Ulster breakthrough: Dublin applauds the `vision and courage' of main parties
Wednesday 17 November 1999
The Foreign Minister, David Andrews, congratulated Sinn Fein and the Unionists for "the courage and leadership they are showing". Mr Andrews added: "These generous and visionary statements represent a further important step towards a resolution over the full implementation of the Good Friday Agreement."
The Social Democratic and Labour Party reaffirmed its commitment to implementation of the agreement, saying it was a chance to "transcend our past, to leave behind division and conflict for once and for all.
"While frustrated at the slow progress, we have continued to urge all involved to be generous and flexible, and, for the sake of all our people, to put aside narrow party or sectional interests. We have been preparing policies for the new administration's programme of government ... as well as detailing the tasks to be undertaken by these bodies.
"The SDLP is determined that all the new political institutions will succeed not just in building new relationships but in making a real difference to the lives of all of our people. [The agreement] achieved an emancipation of hope. Our collective task now is the emancipation of opportunity. There is no more time to waste."
The Ulster Democratic Party also welcomed the developments, which it viewed as providing a real opportunity for the full implementation of all aspects of the agreement. But the UDP, which speaks for the loyalist paramilitary Ulster Defence Association and the associated Ulster Freedom Fighters, made no direct reference to decommissioning in its statement.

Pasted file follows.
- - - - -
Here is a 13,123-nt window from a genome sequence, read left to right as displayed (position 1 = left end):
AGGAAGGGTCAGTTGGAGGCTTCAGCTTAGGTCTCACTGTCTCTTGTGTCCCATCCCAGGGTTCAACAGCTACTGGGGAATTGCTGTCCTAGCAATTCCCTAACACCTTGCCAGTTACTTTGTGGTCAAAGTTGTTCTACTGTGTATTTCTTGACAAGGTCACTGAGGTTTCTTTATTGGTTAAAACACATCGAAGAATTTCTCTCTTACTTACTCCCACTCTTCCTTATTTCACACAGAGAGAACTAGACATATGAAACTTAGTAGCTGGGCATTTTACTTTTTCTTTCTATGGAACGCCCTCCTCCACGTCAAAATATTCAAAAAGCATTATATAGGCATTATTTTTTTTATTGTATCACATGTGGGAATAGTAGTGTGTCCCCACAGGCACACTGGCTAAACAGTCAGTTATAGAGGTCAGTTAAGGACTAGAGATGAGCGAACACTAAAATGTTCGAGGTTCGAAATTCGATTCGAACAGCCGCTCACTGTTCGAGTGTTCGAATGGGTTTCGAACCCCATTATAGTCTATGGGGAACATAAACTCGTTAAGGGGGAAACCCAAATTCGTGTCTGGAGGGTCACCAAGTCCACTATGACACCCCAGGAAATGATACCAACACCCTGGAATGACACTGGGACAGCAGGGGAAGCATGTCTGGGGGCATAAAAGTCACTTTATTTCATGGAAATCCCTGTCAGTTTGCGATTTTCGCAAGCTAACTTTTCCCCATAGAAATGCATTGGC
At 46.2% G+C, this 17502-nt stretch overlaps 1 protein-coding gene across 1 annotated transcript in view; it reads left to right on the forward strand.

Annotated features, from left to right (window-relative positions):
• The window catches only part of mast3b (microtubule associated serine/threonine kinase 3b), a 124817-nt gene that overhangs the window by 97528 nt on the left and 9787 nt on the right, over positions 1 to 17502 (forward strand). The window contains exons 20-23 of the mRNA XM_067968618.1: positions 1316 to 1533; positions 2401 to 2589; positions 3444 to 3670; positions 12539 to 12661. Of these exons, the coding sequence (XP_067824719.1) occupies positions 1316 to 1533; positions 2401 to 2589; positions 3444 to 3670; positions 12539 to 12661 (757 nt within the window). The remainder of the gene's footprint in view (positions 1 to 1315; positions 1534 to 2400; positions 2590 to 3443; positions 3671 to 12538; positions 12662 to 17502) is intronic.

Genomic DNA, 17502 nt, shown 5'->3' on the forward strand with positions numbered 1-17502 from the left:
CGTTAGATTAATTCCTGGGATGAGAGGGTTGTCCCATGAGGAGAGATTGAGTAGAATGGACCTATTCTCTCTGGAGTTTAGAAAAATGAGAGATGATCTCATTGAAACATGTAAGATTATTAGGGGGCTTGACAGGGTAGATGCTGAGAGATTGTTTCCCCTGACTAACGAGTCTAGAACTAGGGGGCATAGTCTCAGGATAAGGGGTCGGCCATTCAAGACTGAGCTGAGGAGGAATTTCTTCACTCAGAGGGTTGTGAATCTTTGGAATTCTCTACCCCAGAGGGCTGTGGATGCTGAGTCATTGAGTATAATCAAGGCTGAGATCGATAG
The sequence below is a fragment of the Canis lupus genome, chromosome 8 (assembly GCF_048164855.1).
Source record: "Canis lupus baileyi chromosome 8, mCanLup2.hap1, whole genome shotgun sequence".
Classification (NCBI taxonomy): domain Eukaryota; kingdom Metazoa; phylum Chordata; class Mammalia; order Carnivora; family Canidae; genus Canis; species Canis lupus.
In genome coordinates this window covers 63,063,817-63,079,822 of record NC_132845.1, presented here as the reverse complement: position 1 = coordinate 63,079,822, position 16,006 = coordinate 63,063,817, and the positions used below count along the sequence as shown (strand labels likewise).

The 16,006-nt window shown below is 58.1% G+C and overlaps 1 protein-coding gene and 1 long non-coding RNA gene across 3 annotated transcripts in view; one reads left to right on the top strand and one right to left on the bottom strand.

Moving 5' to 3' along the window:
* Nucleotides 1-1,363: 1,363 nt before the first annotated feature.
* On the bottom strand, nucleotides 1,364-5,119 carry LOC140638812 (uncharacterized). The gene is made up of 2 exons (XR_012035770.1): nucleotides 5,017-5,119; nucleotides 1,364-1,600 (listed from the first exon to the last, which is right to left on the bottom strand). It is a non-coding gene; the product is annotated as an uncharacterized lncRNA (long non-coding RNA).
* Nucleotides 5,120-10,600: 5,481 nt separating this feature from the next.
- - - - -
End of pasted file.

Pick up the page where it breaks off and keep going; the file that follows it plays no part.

The party said the review process had been "a pathway whereby the twin goals of a stable executive and a resolution to the conflict are now achievable. It remains for Northern Ireland's political representatives to rise to the challenge."
It singled out the stewardship of the talks by retired US senator George Mitchell, saying: "We pay tribute to the patience, tenacity and political skill of senator George Mitchell without whom we would not have reached this point. Northern Ireland owes Mr Mitchell a deep debt of gratitude."
The Progressive Unionist Party, also linked with loyalist paramilitaries, said decommissioning was integral to the peace process but not a pre-condition for inclusion in government. The party, the political wing of the Ulster Volunteer Force and the Red Hand Commando, also vowed to continue to work with the independent commission to achieve disarmament. "The removal of illegal [arms] is an integral part of the conflict transformation process taking place in Northern Ireland," said the PUP's Billy Hutchinson.
Mr Hutchinson is the only direct representative of paramilitaries, the UVF and RHC, appointed to speak directly to the decommissioning body. Mr Hutchinson said: "The Progressive Unionist Party does not see decommissioning as a pre-condition to access to the structures envisaged in the Good Friday Agreement, whilst we recognise that it is an issue that must be dealt with."
The Alliance Party also urged the establishment of the executive as soon as possible and a start to decommissioning, as facilitated by the "authorised representatives. General de Chastelain and his team must be given full co-operation and commitment by all groups holding illegal arms and explosives," a statement said.
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